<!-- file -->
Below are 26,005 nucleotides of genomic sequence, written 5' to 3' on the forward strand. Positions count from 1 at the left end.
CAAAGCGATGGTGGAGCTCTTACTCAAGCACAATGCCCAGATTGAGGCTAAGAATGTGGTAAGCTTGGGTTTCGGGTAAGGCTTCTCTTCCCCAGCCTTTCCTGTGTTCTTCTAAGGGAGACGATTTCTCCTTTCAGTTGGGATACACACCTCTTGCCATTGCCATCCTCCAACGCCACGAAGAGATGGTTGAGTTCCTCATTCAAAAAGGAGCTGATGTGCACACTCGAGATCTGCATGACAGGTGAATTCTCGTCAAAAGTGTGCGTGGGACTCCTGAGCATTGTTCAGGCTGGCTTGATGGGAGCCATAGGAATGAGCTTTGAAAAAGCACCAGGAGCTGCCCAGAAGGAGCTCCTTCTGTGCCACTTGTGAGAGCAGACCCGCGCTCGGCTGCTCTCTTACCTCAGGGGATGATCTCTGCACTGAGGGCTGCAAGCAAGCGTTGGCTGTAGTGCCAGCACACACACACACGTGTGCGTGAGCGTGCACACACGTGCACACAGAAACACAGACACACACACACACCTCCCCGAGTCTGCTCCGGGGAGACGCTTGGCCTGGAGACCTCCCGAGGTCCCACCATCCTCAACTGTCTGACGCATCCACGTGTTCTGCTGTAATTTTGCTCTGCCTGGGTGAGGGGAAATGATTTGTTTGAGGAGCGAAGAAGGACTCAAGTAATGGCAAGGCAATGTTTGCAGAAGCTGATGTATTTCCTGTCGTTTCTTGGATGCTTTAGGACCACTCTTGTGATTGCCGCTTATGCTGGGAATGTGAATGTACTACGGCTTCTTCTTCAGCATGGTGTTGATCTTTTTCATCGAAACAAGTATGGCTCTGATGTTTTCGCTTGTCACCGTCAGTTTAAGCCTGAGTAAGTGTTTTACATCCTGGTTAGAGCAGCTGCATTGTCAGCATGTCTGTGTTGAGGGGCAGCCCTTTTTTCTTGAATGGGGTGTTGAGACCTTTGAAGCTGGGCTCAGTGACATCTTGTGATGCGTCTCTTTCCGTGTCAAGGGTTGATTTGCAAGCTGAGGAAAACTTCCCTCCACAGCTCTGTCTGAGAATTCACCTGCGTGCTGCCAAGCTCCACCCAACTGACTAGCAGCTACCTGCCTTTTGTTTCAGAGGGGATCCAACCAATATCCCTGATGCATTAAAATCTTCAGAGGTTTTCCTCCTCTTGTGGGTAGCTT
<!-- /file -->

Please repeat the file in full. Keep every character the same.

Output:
Below are 26,005 nucleotides of genomic sequence, written 5' to 3' on the forward strand. Positions count from 1 at the left end.
CAAAGCGATGGTGGAGCTCTTACTCAAGCACAATGCCCAGATTGAGGCTAAGAATGTGGTAAGCTTGGGTTTCGGGTAAGGCTTCTCTTCCCCAGCCTTTCCTGTGTTCTTCTAAGGGAGACGATTTCTCCTTTCAGTTGGGATACACACCTCTTGCCATTGCCATCCTCCAACGCCACGAAGAGATGGTTGAGTTCCTCATTCAAAAAGGAGCTGATGTGCACACTCGAGATCTGCATGACAGGTGAATTCTCGTCAAAAGTGTGCGTGGGACTCCTGAGCATTGTTCAGGCTGGCTTGATGGGAGCCATAGGAATGAGCTTTGAAAAAGCACCAGGAGCTGCCCAGAAGGAGCTCCTTCTGTGCCACTTGTGAGAGCAGACCCGCGCTCGGCTGCTCTCTTACCTCAGGGGATGATCTCTGCACTGAGGGCTGCAAGCAAGCGTTGGCTGTAGTGCCAGCACACACACACACGTGTGCGTGAGCGTGCACACACGTGCACACAGAAACACAGACACACACACACACCTCCCCGAGTCTGCTCCGGGGAGACGCTTGGCCTGGAGACCTCCCGAGGTCCCACCATCCTCAACTGTCTGACGCATCCACGTGTTCTGCTGTAATTTTGCTCTGCCTGGGTGAGGGGAAATGATTTGTTTGAGGAGCGAAGAAGGACTCAAGTAATGGCAAGGCAATGTTTGCAGAAGCTGATGTATTTCCTGTCGTTTCTTGGATGCTTTAGGACCACTCTTGTGATTGCCGCTTATGCTGGGAATGTGAATGTACTACGGCTTCTTCTTCAGCATGGTGTTGATCTTTTTCATCGAAACAAGTATGGCTCTGATGTTTTCGCTTGTCACCGTCAGTTTAAGCCTGAGTAAGTGTTTTACATCCTGGTTAGAGCAGCTGCATTGTCAGCATGTCTGTGTTGAGGGGCAGCCCTTTTTTCTTGAATGGGGTGTTGAGACCTTTGAAGCTGGGCTCAGTGACATCTTGTGATGCGTCTCTTTCCGTGTCAAGGGTTGATTTGCAAGCTGAGGAAAACTTCCCTCCACAGCTCTGTCTGAGAATTCACCTGCGTGCTGCCAAGCTCCACCCAACTGACTAGCAGCTACCTGCCTTTTGTTTCAGAGGGGATCCAACCAATATCCCTGATGCATTAAAATCTTCAGAGGTTTTCCTCCTCTTGTGGGTAGCTT